The Read Aloud Miracle Starts at Home
For those of you who don’t know I was, in my life before writing, a teacher, both here and in HK and the USA. And I mostly taught the little ones; those under six years of age. I would watch as parents crossed their fingers, eagerly anticipating that ‘magic first year' when their child would learn to read. Then they waited while we teachers worked our miracles.
But I am about the explode the myth. If parents have not started the reading aloud process before they send their children to school, it is almost too late. As shocking as it seems, teachers are not magicians. Honestly. We try. We definitely appear to be pulling rabbits out of our hats and if you have even been in a prep classroom you know that we weave wonders that make teachers of upper school stand in awe and parents take their hats off. We have tricks up our sleeves like getting a class to line up and walk to library without losing anyone. If that doesn’t sound remarkable then you have never attempted this with a bunch of highly excitable four and five year olds. But here's the thing, the read aloud miracle MUST start at home.
How NOT to Have a 'Bob'
One year I taught this child, we'll call him ‘Bob’, because I have never actually taught a Bob. Bob was an ‘energetic’ young man, who seemed more interested in the colour of the walls and picking at the carpet than focusing in class. Despite my best efforts by the end of term two, Bob could not recognise any letters of the alphabet.
I referred him for learning support and further testing. Results indicated that Bob did indeed have a few learning difficulties. I arranged for ongoing support for Bob and a meeting with Mrs Bob's Mummy. My first question to her was, ‘What books does Bob like to read?’ This may seem a strange first question, but bare with me.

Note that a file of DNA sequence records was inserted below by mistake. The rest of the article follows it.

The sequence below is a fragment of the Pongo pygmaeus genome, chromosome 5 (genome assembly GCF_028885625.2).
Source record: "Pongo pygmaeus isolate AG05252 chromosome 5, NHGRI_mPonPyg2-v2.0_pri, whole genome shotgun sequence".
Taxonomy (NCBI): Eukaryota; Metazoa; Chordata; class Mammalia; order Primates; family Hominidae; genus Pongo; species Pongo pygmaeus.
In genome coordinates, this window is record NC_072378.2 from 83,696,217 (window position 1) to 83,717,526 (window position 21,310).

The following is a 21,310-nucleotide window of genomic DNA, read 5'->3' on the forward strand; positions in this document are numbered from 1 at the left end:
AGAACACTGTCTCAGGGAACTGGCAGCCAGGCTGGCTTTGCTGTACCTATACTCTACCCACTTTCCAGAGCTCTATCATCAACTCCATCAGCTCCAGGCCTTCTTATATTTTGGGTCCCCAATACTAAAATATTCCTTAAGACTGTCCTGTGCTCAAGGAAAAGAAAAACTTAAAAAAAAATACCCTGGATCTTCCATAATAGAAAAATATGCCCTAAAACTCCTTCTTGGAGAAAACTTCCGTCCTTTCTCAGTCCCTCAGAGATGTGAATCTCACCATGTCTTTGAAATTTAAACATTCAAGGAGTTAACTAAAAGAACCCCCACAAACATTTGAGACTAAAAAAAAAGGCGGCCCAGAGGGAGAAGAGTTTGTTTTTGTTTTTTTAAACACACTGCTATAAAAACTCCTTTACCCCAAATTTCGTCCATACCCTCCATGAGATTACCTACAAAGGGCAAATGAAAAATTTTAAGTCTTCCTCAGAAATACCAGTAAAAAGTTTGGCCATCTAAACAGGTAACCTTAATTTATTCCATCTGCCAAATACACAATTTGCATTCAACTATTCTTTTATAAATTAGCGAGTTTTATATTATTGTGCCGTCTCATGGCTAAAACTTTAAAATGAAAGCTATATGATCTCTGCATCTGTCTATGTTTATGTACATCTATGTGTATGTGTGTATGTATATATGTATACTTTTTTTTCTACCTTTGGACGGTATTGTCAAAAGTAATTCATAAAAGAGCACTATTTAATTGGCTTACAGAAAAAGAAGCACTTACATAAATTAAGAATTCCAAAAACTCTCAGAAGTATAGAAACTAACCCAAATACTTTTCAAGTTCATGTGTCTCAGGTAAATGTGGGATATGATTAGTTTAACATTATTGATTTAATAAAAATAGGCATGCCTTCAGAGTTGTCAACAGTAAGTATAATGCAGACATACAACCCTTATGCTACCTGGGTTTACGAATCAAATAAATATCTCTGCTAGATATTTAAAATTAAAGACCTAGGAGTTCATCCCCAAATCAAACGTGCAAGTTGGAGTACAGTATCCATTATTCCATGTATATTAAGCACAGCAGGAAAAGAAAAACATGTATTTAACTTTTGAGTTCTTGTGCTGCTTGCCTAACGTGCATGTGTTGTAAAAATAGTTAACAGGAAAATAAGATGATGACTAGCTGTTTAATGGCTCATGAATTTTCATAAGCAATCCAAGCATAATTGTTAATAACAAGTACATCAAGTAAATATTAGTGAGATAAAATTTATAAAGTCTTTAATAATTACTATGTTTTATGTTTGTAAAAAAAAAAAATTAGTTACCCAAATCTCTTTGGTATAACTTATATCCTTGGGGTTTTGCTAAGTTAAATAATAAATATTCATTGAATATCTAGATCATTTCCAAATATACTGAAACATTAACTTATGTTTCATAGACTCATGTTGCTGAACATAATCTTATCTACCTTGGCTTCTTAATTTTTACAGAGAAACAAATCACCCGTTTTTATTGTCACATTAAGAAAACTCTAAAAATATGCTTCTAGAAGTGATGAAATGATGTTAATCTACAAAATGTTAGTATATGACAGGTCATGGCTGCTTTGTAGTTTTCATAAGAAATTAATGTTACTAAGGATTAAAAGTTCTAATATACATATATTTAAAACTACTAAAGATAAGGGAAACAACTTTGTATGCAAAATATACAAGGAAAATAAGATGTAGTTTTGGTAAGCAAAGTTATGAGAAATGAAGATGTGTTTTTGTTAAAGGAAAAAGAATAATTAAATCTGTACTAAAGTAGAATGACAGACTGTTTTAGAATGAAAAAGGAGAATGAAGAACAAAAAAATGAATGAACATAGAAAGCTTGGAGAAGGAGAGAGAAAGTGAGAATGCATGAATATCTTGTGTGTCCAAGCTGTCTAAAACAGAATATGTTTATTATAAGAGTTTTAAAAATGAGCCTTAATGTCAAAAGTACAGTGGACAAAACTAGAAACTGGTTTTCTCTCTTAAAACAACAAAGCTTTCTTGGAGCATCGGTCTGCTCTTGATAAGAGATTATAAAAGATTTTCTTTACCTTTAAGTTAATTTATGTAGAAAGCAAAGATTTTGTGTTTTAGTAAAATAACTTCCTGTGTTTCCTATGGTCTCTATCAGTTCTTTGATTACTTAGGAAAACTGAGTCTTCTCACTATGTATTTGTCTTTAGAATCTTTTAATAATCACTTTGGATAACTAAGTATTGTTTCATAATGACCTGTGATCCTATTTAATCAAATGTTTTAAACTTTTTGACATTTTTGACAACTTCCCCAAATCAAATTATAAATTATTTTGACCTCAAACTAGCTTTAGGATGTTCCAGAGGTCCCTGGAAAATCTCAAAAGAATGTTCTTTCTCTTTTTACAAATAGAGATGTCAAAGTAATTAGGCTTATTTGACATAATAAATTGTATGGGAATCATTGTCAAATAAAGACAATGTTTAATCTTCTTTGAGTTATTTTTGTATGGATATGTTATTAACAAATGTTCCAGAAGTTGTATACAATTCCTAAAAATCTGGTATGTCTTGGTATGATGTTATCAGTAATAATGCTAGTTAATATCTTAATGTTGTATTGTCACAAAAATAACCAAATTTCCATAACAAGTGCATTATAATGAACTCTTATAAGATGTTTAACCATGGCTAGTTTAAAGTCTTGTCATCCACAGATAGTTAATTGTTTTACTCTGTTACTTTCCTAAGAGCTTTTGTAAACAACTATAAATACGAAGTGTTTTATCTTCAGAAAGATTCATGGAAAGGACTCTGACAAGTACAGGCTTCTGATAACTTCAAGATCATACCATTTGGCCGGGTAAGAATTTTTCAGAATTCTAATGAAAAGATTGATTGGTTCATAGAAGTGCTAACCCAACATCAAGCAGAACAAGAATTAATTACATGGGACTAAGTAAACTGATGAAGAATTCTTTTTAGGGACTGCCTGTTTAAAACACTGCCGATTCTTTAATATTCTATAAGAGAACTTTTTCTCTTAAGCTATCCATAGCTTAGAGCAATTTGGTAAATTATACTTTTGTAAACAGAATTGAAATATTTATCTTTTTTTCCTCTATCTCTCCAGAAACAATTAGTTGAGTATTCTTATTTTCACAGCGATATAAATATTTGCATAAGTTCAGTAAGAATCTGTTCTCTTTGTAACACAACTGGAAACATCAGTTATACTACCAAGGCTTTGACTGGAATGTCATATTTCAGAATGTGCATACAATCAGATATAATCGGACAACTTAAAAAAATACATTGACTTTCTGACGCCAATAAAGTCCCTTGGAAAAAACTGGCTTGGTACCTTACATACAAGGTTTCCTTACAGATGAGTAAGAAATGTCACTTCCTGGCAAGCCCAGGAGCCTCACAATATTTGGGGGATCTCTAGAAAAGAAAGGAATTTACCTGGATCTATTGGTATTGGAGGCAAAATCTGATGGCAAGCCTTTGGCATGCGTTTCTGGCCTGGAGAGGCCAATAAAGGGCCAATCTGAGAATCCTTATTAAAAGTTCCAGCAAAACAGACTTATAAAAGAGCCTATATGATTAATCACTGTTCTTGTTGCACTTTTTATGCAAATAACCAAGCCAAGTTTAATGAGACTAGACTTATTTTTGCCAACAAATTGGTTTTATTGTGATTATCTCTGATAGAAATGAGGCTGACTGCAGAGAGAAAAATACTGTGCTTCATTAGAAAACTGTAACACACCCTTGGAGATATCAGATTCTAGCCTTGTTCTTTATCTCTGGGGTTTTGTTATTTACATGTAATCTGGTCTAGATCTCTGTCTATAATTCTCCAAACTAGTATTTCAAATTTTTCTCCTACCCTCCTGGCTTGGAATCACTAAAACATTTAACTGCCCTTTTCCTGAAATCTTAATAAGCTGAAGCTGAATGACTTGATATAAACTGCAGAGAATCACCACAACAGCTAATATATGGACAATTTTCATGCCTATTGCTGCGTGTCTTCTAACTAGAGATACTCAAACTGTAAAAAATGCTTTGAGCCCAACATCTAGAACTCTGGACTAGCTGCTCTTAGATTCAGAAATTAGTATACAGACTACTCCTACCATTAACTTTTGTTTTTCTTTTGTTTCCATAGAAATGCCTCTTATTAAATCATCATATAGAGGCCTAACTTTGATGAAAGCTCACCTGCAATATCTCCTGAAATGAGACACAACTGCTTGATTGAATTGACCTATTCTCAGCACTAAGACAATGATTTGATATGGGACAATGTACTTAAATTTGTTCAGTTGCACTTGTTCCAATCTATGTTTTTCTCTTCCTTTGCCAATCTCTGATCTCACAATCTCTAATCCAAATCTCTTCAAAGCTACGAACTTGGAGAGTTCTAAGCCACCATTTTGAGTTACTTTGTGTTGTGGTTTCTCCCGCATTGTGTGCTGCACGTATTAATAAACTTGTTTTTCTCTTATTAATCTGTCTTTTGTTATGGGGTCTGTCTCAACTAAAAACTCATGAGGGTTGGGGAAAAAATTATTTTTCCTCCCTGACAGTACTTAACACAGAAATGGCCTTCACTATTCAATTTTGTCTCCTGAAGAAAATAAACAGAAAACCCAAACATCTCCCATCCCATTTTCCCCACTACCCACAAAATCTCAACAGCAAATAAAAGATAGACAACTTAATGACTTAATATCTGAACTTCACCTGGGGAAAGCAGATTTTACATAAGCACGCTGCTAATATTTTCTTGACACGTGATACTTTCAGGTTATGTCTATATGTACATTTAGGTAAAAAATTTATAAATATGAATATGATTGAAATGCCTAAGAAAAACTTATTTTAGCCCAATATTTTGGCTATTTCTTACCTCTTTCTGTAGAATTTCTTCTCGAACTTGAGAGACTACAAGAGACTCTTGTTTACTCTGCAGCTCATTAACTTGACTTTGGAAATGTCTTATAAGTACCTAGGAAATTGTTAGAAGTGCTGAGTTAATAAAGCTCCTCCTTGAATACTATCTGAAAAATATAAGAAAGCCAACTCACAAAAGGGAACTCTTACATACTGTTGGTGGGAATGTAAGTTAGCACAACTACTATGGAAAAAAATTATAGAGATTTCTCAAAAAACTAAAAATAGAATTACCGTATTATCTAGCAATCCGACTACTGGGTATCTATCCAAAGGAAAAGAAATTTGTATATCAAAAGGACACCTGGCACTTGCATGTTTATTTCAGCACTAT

Her answer astounded me. “Oh, we don't read to Bob. He’d prefers to play football.”
"Not at all?" I asked aghast.
“No, I never really had time for reading and he’s not interested.”
To cut short what ended up being a very long conversation between me, the open-mouthed teacher, and Mrs Bob’s Mummy, Bob’s house contained no children’s picture books.
None. Nadda. Zip. Not one.
Mrs. Bob's Mummy vaguely remembered reading to him once or twice. Suddenly Bob’s reluctance to read and his preference for carpet picking, wall staring and football was becoming decidedly clear.
Bob had never known the sheer joy of being curled up beside the adventures of wild bears nor had he ever been lulled to sleep by the comforting nature of rhythmic language. He had never known the pleasure of giggling about dogs that fly or the hold-your-breath giddiness of going on a bear hunt. He had not cried wonderful tears over grandma pig’s passing or felt the plight of Augustus' search for his smile. And he had certainly never had the pleasure of meeting farmer brown and his cows that type.
Reading was work. School work. Reading was full of letters that didn’t make sense. Reading was practice with Mum when he could be playing football. No wonder this child picked up books like they were foreign objects.
Obviously, Bob had other things working against his ability to learn to read. But honestly, I could have slapped his mother up side the head.
What can you do?
Parents, I cannot say this loud enough. Read to your children. Often. All the time. Whenever you can.
You don't need to be a teacher. In fact, don't try to be a teacher. Just enjoy. Laugh. Cry. Muse. Think. Question. And then, laugh some more.
Children who arrive at school with no love of reading, no desire to curl up with books, no understanding of the patterns of the English language, rhythms in text or the shape and look of words are going to struggle. BIG TIME.
We teachers are mere mortals. Not magicians. Parents are the ones who start the reading miracle. Life long readers are learners who are likely to be successful members of society. Reading aloud matters. A. WHOLE. LOT.
Besides you just might meet Eddie’s teddy or discover how dinosaurs say goodnight!
For a list of books that I highly recommended as both a teacher and a mother please see my side bar.